IDNs operating as educational institutions, usually AMCs, start setting a trend for diversity of structure; this trend being picked up by private listed IDNs and taken to its extreme by not-for-profit IDNs. Almost 50% of IDNs are not-for-profit institutions. These IDNs exhibit a large variation in the number of sub-IDNs owned as well as their size.

Centralized or distributed IDNs

To highlight the diversity of the nature of IDNs, we can dive deeper into two IDNs - Sutter Health and Mayo Clinic. These two health systems have very different structures. Starting from the right of the chart, the images below visually represent the corporate path by which each hospital “rolls-up” to the parent IDN.

Sutter Health

Sutter Health IDN structure

Sutter Health owns a few sub-IDNs which in turn directly control a few hospitals. Most of its network is within California. Overall Sutter has a relatively simple structure.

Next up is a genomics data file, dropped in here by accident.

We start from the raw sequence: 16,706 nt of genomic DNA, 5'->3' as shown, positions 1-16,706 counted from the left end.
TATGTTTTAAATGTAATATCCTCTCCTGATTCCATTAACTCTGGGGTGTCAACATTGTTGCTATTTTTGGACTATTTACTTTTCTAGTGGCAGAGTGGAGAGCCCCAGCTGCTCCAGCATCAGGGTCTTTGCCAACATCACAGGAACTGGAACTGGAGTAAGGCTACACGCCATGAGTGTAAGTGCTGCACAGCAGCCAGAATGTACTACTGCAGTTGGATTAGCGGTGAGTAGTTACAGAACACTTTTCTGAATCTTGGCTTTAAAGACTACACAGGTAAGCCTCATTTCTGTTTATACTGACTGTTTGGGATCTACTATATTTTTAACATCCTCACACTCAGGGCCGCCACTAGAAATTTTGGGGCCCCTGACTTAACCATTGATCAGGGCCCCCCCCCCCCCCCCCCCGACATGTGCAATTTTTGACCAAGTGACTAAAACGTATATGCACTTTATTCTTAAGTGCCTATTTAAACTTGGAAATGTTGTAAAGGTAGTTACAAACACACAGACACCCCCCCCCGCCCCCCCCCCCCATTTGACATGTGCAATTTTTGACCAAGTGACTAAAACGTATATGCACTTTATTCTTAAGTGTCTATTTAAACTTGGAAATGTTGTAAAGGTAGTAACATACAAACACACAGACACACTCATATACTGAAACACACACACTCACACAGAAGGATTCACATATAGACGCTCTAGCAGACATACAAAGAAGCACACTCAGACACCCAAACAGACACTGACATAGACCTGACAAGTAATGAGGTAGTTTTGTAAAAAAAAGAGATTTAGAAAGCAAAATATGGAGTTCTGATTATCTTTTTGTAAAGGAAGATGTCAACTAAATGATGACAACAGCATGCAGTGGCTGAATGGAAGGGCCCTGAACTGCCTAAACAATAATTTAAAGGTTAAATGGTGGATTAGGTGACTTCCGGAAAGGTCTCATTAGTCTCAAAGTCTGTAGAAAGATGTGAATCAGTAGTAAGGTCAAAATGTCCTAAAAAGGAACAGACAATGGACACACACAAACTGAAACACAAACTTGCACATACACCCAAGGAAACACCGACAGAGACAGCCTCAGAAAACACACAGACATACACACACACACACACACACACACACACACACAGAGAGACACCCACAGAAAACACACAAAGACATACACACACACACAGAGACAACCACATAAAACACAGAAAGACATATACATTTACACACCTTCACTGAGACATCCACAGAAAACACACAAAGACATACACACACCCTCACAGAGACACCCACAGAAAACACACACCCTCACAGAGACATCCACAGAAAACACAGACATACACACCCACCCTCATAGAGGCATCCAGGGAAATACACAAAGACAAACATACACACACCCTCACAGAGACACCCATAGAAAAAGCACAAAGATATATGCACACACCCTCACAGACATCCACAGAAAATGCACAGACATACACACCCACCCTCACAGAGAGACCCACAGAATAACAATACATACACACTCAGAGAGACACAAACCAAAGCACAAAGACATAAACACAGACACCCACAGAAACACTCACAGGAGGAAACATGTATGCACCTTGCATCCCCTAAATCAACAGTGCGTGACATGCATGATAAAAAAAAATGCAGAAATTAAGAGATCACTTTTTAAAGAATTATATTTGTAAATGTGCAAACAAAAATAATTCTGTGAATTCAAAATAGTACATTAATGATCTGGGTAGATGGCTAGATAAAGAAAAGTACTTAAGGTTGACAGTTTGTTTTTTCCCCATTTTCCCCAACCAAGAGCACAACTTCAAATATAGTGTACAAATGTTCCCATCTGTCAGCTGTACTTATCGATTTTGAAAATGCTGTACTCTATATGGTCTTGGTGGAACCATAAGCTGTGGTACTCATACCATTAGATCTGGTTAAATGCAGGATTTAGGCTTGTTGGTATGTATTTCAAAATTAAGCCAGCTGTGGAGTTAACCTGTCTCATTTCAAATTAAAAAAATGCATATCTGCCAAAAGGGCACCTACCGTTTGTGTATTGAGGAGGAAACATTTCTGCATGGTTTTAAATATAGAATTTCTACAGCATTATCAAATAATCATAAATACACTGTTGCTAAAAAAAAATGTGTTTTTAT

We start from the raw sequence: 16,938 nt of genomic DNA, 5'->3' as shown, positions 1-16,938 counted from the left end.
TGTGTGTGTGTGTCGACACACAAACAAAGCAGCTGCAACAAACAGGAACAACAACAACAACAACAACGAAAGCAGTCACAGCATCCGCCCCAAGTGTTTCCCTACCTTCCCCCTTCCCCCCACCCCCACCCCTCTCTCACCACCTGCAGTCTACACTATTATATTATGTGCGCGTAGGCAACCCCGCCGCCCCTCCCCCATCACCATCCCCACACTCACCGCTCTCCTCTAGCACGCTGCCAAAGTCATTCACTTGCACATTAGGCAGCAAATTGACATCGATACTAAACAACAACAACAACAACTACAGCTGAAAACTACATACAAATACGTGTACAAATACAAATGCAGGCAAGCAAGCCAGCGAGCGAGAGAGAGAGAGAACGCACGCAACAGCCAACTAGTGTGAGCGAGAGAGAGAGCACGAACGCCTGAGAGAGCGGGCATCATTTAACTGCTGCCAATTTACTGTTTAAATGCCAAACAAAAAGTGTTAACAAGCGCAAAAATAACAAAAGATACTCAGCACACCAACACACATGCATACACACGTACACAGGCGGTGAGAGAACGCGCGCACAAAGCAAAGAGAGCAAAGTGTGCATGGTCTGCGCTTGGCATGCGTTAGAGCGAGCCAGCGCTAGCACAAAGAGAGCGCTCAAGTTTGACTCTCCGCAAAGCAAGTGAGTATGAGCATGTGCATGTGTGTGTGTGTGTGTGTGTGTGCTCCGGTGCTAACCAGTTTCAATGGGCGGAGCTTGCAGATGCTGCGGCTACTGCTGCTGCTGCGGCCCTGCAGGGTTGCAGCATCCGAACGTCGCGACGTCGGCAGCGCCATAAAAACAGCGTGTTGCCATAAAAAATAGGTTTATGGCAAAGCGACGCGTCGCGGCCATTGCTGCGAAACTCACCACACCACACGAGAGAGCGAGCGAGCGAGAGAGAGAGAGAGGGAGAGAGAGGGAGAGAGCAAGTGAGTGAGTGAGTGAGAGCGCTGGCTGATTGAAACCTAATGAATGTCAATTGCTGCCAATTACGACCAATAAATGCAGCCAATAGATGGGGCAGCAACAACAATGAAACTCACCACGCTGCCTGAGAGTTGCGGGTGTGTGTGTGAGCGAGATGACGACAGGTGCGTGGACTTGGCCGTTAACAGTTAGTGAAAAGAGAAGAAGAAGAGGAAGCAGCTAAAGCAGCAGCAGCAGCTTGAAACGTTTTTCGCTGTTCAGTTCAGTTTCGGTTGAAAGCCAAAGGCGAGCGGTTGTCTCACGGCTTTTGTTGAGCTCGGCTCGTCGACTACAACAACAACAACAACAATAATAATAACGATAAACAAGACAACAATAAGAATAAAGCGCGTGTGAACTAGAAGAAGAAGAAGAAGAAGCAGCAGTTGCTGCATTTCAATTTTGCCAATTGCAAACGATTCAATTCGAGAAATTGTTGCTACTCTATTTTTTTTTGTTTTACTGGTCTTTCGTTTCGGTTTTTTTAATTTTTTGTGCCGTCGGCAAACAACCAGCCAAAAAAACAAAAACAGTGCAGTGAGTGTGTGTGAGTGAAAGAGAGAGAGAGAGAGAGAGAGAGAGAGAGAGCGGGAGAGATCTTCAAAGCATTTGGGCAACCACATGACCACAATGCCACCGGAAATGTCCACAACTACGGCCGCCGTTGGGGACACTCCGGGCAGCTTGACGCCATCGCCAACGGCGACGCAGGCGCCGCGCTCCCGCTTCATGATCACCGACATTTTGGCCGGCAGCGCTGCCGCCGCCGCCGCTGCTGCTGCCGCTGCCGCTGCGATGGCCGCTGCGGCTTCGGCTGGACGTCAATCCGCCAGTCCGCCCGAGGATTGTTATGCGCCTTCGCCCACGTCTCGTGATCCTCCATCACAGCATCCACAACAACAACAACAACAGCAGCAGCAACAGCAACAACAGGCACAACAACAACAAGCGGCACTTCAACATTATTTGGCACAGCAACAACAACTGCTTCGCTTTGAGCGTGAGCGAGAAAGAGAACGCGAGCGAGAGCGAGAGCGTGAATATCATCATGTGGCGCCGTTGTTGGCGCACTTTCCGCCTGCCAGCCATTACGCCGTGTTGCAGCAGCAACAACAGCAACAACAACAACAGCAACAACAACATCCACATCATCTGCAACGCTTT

Mayo Clinic

Mayo clinic IDN structure

Mayo Clinic’s network on the other hand is much more complex, spread across multiple states and multiple levels of ownership. Mayo owns 25 sub-IDNs - directly or indirectly via multiple layers, each operating multiple hospitals.


The importance of IDNs in driving brand adoption is now generally accepted. The diverse and complex nature of IDN structures requires that any sales strategy needs to understand target accounts in detail. An IDN’s affiliation graph is directly correlated with its decision making structure.

This analysis shows how commercial teams can leverage newer sources of data as they move away from field-rep based sales strategies. Incorporating these insights will produce a successful account strategy.